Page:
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TAKING A STAND by Heide Brandes

J

ason Epps, owner and chief instructor at Pride Martial Arts in Edmond, knows what it’s like to be threatened and want to fight. He grew up in a rough area of Dallas and was continually threatened by classmates. As the only Caucasian in a gang-related at-risk neighborhood, Epps said he was the kid that everyone wanted to beat up. “I got chased home and was in a fight every day after school,” he said. “When I first started martial arts, I just wanted to fight. I wanted to know how to beat people up. When the instructor asked why we study martial arts, I said, ‘To fight.’ Another kid said, ‘To be better people.’ I remember thinking that was stupid at the time.”

least not as much,” Epps said. “Secondly, we teach them to understand boundaries and to set their own boundaries. Many martial arts schools aren’t equipped and have no training in the psychology of teaching kids to deal with bullying.” At Lovato’s School of Brazilian Jiu-Jitsu in Oklahoma City, more students are learning how to strengthen their spirit as well. With his legs spread in a strong stance and his body encased in a white gi, 12-year-old Kendle James of Edmond towers over the other boys in his 12 to 14-year-old jiu-jitsu class. Tall with deep, intense eyes set into a round and kind face, he has an adult-like concentration and focus. Kendle sets his eyes on the instructor as he shows him the proper way to do a strike. His opponent is a smaller boy, but Kendle doesn’t take advantage of his height. He knows how hurtful that can be. He doesn’t have to push his own strength, and he also doesn’t have to be afraid anymore. “My son was being bullied and picked on a lot,” said Haylee James, Kendle’s mother. “He was the new kid. The bullies would try to slam his locker on him, called him names, things like that. Kendle is a kind boy; he wouldn’t stick up for himself.” James turned to Lovato’s and since enrolling Kendle in the martial arts class, she’s been amazed at the changes she’s seen. “He’s developed self-confidence. He knows he Jason Epps of Pride Martial Arts teaching students has worth,” she said. “Now, he doesn’t care Now Epps teaches just that in his anti-bullying as much about the bullies, and as soon as they found program at Pride Martial Arts. Above all else, the out he was learning jiu-jitsu, they left him alone.” program teaches youths to develop confidence Kendle isn’t alone when it comes to bullying. through goal-setting and testing. The students first According to bullyingstatistics.com, one in seven learn they can stand up and be confident, and then students in grades K-12 has been a victim of bullying. they are put into situations in class that mimic realIn addition, 15 percent of all students who don’t life scenarios. “Confident kids don’t get bullied, at show up for school say it’s because of a bully, and one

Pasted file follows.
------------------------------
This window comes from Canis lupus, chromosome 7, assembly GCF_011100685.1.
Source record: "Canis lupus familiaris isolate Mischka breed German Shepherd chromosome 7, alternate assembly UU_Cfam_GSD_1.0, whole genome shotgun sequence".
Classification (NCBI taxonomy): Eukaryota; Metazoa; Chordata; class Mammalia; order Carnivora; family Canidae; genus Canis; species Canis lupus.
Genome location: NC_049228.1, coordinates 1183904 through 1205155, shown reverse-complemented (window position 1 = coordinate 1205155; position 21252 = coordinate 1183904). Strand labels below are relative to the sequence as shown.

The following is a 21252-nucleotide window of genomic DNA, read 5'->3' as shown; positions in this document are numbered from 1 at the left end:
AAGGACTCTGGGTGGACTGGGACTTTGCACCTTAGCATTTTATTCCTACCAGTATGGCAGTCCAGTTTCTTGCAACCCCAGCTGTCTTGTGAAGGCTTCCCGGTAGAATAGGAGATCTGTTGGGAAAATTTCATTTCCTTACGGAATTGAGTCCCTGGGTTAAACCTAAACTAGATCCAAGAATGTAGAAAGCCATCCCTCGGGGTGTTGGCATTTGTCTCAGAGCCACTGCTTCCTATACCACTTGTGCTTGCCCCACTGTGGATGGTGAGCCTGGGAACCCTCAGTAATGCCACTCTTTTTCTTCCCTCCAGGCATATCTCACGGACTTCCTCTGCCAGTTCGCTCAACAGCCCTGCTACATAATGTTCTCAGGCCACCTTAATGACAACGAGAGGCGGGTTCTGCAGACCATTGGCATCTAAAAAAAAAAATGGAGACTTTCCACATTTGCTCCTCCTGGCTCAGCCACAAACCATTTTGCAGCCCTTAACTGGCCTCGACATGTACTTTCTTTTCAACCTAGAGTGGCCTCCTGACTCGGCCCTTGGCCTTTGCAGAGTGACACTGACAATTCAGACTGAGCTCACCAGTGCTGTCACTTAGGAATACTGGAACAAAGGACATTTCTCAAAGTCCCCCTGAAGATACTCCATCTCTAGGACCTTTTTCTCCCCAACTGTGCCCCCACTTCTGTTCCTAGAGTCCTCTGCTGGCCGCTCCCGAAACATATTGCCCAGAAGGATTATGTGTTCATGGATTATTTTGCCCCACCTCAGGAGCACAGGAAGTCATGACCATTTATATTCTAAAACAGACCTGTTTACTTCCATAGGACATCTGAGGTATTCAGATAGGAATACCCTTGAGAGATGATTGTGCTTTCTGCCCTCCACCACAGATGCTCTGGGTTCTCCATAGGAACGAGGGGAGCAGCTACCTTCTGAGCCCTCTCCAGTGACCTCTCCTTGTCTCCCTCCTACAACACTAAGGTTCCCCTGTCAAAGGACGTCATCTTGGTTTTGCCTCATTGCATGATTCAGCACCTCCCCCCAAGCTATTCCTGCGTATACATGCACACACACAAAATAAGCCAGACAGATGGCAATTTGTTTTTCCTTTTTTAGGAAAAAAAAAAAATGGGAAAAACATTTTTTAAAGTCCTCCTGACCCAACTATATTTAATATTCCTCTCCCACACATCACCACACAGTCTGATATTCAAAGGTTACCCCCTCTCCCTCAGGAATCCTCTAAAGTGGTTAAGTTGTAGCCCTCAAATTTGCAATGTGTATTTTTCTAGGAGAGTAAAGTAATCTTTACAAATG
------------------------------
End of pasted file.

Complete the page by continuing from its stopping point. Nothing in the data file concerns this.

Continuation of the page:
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out of every 10 students has dropped out or changed schools because of a bully. Most bullying occurs from fourth to eighth grades. “It’s about self-confidence and self-esteem,” said Bekah Graham, who runs Martial Arts Ministries in Edmond. “When you enroll in martial arts, it’s not about fighting, but the kids develop a skill set that allows them to stand up to bullying.” More and more parents are enrolling children into martial arts classes to help combat feelings of victimization by bullies. What their children discover, however, is so much more than just throwing a punch. They discover a way of life that helps not only those being bullied, but even the bullies themselves. At Pride Martial Arts, Epps teaches “verbal Judo,” which uses words and communication to diffuse